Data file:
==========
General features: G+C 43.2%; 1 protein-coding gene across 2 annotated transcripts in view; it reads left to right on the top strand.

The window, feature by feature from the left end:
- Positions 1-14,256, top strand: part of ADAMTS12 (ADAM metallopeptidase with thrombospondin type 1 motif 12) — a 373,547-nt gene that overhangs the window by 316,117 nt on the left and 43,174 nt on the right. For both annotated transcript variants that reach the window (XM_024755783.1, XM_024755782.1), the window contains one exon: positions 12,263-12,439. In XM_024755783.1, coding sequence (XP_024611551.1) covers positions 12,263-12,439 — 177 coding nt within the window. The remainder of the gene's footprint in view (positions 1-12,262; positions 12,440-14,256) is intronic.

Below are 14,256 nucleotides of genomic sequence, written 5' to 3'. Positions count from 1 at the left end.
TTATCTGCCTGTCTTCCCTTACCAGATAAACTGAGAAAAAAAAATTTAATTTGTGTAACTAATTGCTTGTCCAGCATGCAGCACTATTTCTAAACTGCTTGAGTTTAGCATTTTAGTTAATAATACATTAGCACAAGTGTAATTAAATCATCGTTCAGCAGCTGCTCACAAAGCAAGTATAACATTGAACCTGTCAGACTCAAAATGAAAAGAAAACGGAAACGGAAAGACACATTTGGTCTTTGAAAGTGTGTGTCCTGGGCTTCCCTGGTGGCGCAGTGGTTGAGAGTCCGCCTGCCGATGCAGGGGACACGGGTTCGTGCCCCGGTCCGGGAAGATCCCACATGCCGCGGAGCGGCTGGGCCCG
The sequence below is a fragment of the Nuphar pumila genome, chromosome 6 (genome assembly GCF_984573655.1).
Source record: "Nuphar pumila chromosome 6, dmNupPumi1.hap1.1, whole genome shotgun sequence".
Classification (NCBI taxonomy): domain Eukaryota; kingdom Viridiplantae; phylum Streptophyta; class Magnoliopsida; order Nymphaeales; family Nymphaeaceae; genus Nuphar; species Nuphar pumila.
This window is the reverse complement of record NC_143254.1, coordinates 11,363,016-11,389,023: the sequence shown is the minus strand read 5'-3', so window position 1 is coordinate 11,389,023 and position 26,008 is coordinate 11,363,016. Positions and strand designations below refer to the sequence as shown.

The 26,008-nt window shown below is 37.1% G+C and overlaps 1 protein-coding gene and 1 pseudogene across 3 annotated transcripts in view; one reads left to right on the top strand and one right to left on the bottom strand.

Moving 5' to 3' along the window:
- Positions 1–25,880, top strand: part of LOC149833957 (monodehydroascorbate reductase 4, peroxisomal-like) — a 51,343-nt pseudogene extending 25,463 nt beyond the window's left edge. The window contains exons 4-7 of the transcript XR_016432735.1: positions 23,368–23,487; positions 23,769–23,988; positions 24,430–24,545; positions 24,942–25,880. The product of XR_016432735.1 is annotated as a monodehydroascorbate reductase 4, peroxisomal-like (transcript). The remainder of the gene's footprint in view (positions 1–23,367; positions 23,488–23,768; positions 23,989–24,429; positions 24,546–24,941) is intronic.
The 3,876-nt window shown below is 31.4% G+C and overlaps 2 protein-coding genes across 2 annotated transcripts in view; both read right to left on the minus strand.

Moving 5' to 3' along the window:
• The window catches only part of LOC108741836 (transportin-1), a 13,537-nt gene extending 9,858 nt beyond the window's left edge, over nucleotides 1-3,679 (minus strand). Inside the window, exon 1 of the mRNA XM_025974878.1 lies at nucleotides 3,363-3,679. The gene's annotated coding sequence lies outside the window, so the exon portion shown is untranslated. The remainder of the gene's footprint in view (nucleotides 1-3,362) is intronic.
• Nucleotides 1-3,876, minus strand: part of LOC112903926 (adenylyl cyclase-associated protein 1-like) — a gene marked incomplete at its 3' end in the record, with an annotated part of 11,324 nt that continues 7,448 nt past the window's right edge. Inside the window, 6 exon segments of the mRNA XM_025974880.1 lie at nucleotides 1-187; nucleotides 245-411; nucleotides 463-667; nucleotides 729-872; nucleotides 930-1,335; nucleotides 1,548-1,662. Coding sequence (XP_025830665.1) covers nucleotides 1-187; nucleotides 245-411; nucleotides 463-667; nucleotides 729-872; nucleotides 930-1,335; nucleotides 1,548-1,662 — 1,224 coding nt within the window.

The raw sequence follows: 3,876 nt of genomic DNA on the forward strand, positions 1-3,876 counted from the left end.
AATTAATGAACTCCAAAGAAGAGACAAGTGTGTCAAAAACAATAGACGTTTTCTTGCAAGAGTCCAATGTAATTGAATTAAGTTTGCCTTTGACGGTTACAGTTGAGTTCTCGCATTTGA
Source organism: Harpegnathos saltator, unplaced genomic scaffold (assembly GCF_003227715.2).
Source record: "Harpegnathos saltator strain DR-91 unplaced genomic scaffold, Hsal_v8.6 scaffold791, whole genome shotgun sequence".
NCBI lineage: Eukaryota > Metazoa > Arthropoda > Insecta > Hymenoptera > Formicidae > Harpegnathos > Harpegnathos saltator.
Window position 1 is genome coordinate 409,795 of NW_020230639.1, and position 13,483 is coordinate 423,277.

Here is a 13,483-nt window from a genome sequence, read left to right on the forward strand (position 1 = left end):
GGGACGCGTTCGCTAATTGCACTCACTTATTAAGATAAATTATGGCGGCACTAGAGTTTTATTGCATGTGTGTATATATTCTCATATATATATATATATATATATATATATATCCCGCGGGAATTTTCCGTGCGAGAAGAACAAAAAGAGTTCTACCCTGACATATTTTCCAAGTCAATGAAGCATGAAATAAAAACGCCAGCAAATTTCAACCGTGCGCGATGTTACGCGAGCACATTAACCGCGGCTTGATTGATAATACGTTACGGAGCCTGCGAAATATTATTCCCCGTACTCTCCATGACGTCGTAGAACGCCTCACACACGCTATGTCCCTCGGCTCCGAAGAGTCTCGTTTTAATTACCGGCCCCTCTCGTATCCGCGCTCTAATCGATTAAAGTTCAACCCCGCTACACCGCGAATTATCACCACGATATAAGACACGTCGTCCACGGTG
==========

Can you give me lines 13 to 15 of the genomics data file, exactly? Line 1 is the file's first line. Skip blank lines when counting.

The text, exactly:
The 3,876-nt window shown below is 31.4% G+C and overlaps 2 protein-coding genes across 2 annotated transcripts in view; both read right to left on the minus strand.

Moving 5' to 3' along the window:
• The window catches only part of LOC108741836 (transportin-1), a 13,537-nt gene extending 9,858 nt beyond the window's left edge, over nucleotides 1-3,679 (minus strand). Inside the window, exon 1 of the mRNA XM_025974878.1 lies at nucleotides 3,363-3,679. The gene's annotated coding sequence lies outside the window, so the exon portion shown is untranslated. The remainder of the gene's footprint in view (nucleotides 1-3,362) is intronic.